Thank you, Quazi!

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    Re: Can government use curfews & other restrictions to outlaw peaceful protests?

    Quote Originally Posted by CanadaJohn View Post
    Benjamin Franklin - "Those who would give up essential Liberty, to purchase a little temporary Safety, deserve neither Liberty nor Safety."
    See my siggy.
    Huntsman / Kasich 2020
    Then: "Any child can grow up to be President."
    Now: "Any child can be President."

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    Re: Can government use curfews & other restrictions to outlaw peaceful protests?

    Quote Originally Posted by radcen View Post
    See my siggy.
    Actually, old Ben works against my point, but I like your siggy.
    A Canadian conservative is one who believes in limited government and that the government should stay out of our wallets and out of our bedrooms.

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    Re: Can government use curfews & other restrictions to outlaw peaceful protests?

    Quote Originally Posted by joko104 View Post
    The government has used declaring curfews, establishing "protest areas" as the only place protesters may be, requiring a permit to have a protest gathering or march, and other rules that effectively criminal peaceful protests by which the police may arrest and criminally prosecute all protesters - and anyone who does not agree they can be basically placed under house arrest at night.

    Curfews for adults is a very different set of issues for adults than it is for children.

    There are other questions such as having an inherent right to be in public, as opposed to basically under house arrest every night in your own home.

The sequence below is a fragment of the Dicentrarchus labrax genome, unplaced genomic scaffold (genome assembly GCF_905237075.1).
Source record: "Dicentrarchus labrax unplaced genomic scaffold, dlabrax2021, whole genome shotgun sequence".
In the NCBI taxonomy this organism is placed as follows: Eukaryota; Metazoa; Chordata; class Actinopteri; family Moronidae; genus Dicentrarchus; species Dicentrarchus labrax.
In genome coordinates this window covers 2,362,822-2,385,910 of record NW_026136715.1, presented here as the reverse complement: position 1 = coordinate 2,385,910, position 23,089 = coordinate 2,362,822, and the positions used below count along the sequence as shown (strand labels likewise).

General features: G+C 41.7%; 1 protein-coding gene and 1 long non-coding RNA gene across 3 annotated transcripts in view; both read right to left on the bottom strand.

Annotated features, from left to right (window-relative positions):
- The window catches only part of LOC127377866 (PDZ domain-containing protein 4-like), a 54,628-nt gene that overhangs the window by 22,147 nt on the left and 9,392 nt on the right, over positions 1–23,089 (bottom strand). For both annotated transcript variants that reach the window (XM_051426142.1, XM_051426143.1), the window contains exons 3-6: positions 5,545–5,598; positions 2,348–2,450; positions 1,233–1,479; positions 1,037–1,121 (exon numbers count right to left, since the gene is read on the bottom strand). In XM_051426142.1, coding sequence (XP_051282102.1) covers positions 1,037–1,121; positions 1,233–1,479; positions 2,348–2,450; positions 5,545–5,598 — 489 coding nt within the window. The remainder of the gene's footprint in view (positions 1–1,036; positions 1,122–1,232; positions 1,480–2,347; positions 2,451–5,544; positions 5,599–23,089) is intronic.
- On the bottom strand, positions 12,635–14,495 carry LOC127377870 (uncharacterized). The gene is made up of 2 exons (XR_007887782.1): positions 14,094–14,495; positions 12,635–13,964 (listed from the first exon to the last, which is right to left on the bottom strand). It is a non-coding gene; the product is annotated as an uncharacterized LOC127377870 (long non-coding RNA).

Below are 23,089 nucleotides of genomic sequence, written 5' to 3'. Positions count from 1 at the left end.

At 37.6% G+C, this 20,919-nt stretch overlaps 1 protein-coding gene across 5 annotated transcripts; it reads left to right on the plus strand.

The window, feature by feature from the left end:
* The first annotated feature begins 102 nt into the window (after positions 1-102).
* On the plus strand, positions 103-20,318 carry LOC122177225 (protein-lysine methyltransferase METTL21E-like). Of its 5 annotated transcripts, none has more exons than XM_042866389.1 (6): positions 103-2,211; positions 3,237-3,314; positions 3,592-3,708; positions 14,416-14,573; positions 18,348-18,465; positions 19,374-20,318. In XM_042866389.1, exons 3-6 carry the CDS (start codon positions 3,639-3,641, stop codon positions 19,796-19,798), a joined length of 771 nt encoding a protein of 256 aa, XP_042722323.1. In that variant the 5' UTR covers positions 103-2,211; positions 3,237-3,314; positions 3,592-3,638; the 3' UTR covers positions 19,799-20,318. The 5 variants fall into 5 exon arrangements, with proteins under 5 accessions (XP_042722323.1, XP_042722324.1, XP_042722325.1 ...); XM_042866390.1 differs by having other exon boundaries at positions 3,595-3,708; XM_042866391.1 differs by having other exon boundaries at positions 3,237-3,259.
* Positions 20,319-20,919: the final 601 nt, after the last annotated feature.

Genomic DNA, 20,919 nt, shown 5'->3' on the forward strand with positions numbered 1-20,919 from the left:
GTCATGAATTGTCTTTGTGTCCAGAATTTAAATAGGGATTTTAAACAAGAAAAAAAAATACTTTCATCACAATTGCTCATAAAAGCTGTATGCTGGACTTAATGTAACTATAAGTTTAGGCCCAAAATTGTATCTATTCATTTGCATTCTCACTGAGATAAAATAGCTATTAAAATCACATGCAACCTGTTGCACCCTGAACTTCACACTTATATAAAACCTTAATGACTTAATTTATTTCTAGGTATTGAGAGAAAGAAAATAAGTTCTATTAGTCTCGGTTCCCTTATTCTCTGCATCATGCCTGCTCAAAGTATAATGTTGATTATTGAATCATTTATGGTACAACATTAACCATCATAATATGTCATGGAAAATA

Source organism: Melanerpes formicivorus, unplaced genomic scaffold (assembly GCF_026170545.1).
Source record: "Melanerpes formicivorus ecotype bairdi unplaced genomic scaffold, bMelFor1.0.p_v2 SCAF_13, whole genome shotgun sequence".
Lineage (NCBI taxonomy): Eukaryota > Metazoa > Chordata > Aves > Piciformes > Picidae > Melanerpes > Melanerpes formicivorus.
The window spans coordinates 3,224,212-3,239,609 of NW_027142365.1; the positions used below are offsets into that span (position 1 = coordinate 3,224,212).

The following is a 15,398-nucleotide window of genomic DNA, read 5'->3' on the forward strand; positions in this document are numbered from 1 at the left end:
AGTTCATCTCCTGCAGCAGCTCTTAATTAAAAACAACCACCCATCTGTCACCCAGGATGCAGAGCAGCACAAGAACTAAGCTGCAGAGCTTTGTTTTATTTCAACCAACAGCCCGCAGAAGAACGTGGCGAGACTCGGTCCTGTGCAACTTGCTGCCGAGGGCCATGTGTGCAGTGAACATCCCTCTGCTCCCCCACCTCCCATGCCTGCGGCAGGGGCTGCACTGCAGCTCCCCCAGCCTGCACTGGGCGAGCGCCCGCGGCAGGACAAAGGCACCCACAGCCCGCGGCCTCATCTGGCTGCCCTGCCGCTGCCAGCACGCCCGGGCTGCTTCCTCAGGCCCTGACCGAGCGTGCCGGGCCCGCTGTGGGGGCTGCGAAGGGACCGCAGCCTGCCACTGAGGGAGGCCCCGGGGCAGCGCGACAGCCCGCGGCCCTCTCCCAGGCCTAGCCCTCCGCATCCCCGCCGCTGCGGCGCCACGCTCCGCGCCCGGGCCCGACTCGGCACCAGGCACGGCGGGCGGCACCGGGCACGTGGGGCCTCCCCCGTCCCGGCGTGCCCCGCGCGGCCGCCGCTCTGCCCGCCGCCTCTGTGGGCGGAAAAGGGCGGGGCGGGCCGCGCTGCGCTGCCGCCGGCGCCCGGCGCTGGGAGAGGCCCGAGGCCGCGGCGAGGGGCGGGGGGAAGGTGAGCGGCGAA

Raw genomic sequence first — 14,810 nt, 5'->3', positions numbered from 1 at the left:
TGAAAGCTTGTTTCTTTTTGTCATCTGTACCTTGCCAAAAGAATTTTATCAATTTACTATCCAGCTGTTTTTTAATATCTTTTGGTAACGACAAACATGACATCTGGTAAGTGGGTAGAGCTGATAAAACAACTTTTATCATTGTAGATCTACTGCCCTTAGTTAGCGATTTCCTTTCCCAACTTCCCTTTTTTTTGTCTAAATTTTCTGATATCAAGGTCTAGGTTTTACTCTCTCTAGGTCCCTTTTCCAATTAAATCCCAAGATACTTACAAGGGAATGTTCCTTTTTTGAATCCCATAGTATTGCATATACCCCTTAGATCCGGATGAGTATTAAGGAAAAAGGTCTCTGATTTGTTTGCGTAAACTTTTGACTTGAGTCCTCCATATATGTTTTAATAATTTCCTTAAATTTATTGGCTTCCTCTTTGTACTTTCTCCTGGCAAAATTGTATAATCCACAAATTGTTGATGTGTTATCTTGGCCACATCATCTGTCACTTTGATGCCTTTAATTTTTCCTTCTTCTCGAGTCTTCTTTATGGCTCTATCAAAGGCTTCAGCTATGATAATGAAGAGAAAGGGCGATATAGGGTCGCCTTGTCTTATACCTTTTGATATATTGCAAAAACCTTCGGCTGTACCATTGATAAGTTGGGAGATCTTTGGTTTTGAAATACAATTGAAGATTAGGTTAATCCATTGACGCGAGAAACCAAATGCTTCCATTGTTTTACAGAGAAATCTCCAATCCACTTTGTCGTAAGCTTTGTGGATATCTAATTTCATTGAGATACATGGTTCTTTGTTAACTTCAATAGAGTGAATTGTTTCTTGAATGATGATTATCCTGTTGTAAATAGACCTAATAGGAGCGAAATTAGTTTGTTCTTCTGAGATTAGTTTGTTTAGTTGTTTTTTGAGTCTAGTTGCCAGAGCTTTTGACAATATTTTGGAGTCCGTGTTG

I would imagine bars are none too happy with a 10 pm curfew nor are companies and employees of night shifts.

    Is a curfew, "designated protest area," and a requirement to obtain permits for a protest rally or march legitimate? Unconstitutional? Good ideas?
    SCOTUS has ruled that time and place restrictions by the government are constitutional. The government just can't discriminate based on content or viewpoint. I support the need for a permit since the government does not have the right to restrict based on viewpoint/content.

    I think it is a good idea to limit the time and place of protests. Look at the people during the Ferguson incident who sat in the middle of a highway blocking traffic in protest. I don't want to give people the right to do something that asinine and unproductive.

    Curfews I think are okay in the event of riots. However, there has to be a imminent need for the curfew in my opinion.
    Mr. Madison, what you've just said is one of the most insanely idiotic things I have ever heard. At no point in your rambling, incoherent response were you even close to anything that could be considered a rational thought. Everyone in this room is now dumber for having listened to it. I award you no points, and may God have mercy on your soul.